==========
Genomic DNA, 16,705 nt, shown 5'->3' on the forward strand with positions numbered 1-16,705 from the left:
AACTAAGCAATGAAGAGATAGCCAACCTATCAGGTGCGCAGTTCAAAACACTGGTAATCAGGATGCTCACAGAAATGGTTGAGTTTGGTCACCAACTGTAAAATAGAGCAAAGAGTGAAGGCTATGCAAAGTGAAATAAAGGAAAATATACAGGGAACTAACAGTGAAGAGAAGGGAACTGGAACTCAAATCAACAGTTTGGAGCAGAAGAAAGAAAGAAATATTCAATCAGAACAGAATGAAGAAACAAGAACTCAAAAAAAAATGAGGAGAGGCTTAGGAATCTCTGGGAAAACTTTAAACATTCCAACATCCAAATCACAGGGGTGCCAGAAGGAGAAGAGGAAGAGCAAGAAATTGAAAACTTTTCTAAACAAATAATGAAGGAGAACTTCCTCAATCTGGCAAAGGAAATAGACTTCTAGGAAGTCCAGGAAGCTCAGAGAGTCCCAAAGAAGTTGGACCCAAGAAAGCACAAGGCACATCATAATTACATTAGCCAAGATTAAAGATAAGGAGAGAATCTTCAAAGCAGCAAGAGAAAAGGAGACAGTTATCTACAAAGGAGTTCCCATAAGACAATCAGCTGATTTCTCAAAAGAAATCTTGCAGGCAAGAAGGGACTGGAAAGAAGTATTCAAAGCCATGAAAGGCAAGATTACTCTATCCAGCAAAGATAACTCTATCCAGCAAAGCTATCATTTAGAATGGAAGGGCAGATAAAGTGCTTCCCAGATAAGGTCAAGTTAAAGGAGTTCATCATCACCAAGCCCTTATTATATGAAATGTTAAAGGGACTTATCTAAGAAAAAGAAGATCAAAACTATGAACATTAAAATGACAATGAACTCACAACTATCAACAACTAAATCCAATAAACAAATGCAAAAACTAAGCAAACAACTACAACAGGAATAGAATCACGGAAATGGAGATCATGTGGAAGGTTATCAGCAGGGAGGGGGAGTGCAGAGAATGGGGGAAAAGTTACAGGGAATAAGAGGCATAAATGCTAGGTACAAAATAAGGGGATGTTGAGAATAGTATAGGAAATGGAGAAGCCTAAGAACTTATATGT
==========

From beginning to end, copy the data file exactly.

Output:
Genomic DNA, 16,705 nt, shown 5'->3' on the forward strand with positions numbered 1-16,705 from the left:
AACTAAGCAATGAAGAGATAGCCAACCTATCAGGTGCGCAGTTCAAAACACTGGTAATCAGGATGCTCACAGAAATGGTTGAGTTTGGTCACCAACTGTAAAATAGAGCAAAGAGTGAAGGCTATGCAAAGTGAAATAAAGGAAAATATACAGGGAACTAACAGTGAAGAGAAGGGAACTGGAACTCAAATCAACAGTTTGGAGCAGAAGAAAGAAAGAAATATTCAATCAGAACAGAATGAAGAAACAAGAACTCAAAAAAAAATGAGGAGAGGCTTAGGAATCTCTGGGAAAACTTTAAACATTCCAACATCCAAATCACAGGGGTGCCAGAAGGAGAAGAGGAAGAGCAAGAAATTGAAAACTTTTCTAAACAAATAATGAAGGAGAACTTCCTCAATCTGGCAAAGGAAATAGACTTCTAGGAAGTCCAGGAAGCTCAGAGAGTCCCAAAGAAGTTGGACCCAAGAAAGCACAAGGCACATCATAATTACATTAGCCAAGATTAAAGATAAGGAGAGAATCTTCAAAGCAGCAAGAGAAAAGGAGACAGTTATCTACAAAGGAGTTCCCATAAGACAATCAGCTGATTTCTCAAAAGAAATCTTGCAGGCAAGAAGGGACTGGAAAGAAGTATTCAAAGCCATGAAAGGCAAGATTACTCTATCCAGCAAAGATAACTCTATCCAGCAAAGCTATCATTTAGAATGGAAGGGCAGATAAAGTGCTTCCCAGATAAGGTCAAGTTAAAGGAGTTCATCATCACCAAGCCCTTATTATATGAAATGTTAAAGGGACTTATCTAAGAAAAAGAAGATCAAAACTATGAACATTAAAATGACAATGAACTCACAACTATCAACAACTAAATCCAATAAACAAATGCAAAAACTAAGCAAACAACTACAACAGGAATAGAATCACGGAAATGGAGATCATGTGGAAGGTTATCAGCAGGGAGGGGGAGTGCAGAGAATGGGGGAAAAGTTACAGGGAATAAGAGGCATAAATGCTAGGTACAAAATAAGGGGATGTTGAGAATAGTATAGGAAATGGAGAAGCCTAAGAACTTATATGT